In the Ohio River valley, residents are collecting fragments of plastic to compare with any leakage of nurdles from the new plant when it opens. The Mountain Watershed Association has been using fine nets to trap plastic debris in the river near the Shell plant.
“You don’t want people fishing in these waters, and you don’t want people eating fish that have ingested nurdles,” said James Cato, the association’s community organizer. “These plastic pellets don’t biodegrade; they just break down into slightly smaller chunks of plastic that end up in the ecosystem.”
Another community group, Protect PT, monitors for noise around the natural gas fracking wells that will supply the Shell plant and is taking baseline readings around the plant site ahead of its opening. The group trains volunteers to gather noise data and then compares that with federal regulations to see if there’s a violation, said Gillian Graber, Project PT’s executive director. She said municipalities may have noise ordinances but may not have the capacity to enforce them. “The municipality is not going to have someone to do that in most cases; they don’t have the technology,” she said.
The practice of citizens using their own time and technical know-how to monitor the pollution of air, water, and land has been underway for decades, providing an additional layer of information on contaminants that threaten public health but may be overlooked by regulators or undercounted by companies. But improvements in low-cost technologies and a growing distrust of companies and regulators have recently swelled the ranks of citizen scientists.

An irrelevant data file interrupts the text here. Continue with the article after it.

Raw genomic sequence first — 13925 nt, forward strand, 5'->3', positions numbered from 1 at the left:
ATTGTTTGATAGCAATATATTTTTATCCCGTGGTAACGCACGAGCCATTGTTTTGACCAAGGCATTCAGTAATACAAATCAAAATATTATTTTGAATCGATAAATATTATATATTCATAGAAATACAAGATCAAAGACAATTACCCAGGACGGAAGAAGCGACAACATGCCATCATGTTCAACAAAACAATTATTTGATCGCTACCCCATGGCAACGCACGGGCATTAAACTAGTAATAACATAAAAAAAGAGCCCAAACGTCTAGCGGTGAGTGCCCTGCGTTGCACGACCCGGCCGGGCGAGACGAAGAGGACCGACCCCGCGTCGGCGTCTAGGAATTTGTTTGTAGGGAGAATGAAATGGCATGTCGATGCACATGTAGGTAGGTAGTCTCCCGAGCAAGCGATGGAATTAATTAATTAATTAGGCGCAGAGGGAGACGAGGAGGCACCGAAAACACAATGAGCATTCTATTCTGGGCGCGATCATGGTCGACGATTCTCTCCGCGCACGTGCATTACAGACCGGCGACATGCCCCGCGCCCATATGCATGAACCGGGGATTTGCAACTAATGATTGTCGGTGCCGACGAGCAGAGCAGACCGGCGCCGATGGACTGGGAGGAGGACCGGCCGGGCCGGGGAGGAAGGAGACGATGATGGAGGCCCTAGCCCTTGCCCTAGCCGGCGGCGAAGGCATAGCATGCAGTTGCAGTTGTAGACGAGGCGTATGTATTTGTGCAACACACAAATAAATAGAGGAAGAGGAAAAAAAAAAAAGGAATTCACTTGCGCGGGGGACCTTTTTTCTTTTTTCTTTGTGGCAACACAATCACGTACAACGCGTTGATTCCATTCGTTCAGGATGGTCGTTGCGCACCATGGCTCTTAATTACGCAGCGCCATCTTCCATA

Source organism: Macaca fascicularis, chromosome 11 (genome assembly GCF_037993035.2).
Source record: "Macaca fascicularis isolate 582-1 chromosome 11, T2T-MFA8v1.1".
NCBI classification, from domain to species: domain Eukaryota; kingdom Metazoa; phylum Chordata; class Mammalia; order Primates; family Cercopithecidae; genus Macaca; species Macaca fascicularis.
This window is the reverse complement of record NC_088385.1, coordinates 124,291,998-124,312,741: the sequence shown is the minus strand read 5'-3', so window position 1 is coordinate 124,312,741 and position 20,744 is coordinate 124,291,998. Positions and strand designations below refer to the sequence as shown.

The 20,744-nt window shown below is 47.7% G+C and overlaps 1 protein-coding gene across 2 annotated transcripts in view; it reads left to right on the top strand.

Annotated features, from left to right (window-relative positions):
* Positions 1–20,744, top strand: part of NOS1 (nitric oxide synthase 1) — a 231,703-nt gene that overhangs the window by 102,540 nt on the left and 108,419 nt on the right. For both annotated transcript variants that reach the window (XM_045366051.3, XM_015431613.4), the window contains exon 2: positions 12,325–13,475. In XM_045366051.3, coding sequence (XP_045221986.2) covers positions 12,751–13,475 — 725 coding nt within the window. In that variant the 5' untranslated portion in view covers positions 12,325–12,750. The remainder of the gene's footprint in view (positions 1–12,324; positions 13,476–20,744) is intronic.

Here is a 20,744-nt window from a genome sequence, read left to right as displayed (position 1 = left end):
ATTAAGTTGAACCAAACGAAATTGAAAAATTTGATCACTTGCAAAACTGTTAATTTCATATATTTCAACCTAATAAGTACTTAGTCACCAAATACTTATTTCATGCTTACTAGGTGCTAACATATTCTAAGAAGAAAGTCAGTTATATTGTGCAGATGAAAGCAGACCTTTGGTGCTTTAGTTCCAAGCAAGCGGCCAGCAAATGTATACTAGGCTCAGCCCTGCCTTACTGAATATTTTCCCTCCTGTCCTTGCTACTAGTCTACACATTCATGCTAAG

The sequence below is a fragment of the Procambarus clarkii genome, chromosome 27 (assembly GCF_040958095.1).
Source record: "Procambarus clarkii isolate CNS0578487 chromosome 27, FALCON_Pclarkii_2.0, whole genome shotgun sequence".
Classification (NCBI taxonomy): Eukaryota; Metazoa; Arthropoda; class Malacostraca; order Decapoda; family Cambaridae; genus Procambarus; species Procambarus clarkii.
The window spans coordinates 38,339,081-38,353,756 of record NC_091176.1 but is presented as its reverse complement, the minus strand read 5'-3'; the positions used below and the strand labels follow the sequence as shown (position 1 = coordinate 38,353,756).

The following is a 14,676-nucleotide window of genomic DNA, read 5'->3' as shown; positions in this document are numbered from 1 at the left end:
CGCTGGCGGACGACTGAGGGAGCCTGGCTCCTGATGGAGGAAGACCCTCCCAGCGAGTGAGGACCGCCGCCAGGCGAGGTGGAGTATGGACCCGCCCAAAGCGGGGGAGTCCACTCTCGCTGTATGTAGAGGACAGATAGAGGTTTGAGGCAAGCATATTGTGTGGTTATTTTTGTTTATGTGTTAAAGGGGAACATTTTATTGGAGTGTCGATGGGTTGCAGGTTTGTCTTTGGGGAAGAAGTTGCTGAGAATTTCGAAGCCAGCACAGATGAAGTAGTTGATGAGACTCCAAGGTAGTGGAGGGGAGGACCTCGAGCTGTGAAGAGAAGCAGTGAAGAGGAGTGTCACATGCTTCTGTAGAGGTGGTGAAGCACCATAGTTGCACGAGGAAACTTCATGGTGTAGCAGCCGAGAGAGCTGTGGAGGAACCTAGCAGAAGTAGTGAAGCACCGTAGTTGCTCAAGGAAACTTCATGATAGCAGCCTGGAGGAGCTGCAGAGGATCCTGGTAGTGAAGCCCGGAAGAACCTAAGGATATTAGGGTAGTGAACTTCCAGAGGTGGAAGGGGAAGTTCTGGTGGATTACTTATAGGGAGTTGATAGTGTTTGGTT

“The availability of low-cost monitors has enabled a greater degree of participation,” said Matt Mehalik, executive director of the Breathe Project, a nonprofit that advocates for air quality in southwestern Pennsylvania. “The barriers to participation are much lower. It’s a recognition that unless people speak up on issues related to their health, things may not get addressed.”
Communities for a Better Environment, a California nonprofit, was a leader in this field starting in the 1990s when it helped local residents sample air in the San Francisco Bay area. Much of the sampling took place in low-income communities of color, with residents monitoring air near local refineries and sending samples for analysis by laboratories.
“The primary use was to demand your voice be heard, and it helped people organize to make things better for their health and their community,” said Greg Karras, a former researcher for the nonprofit.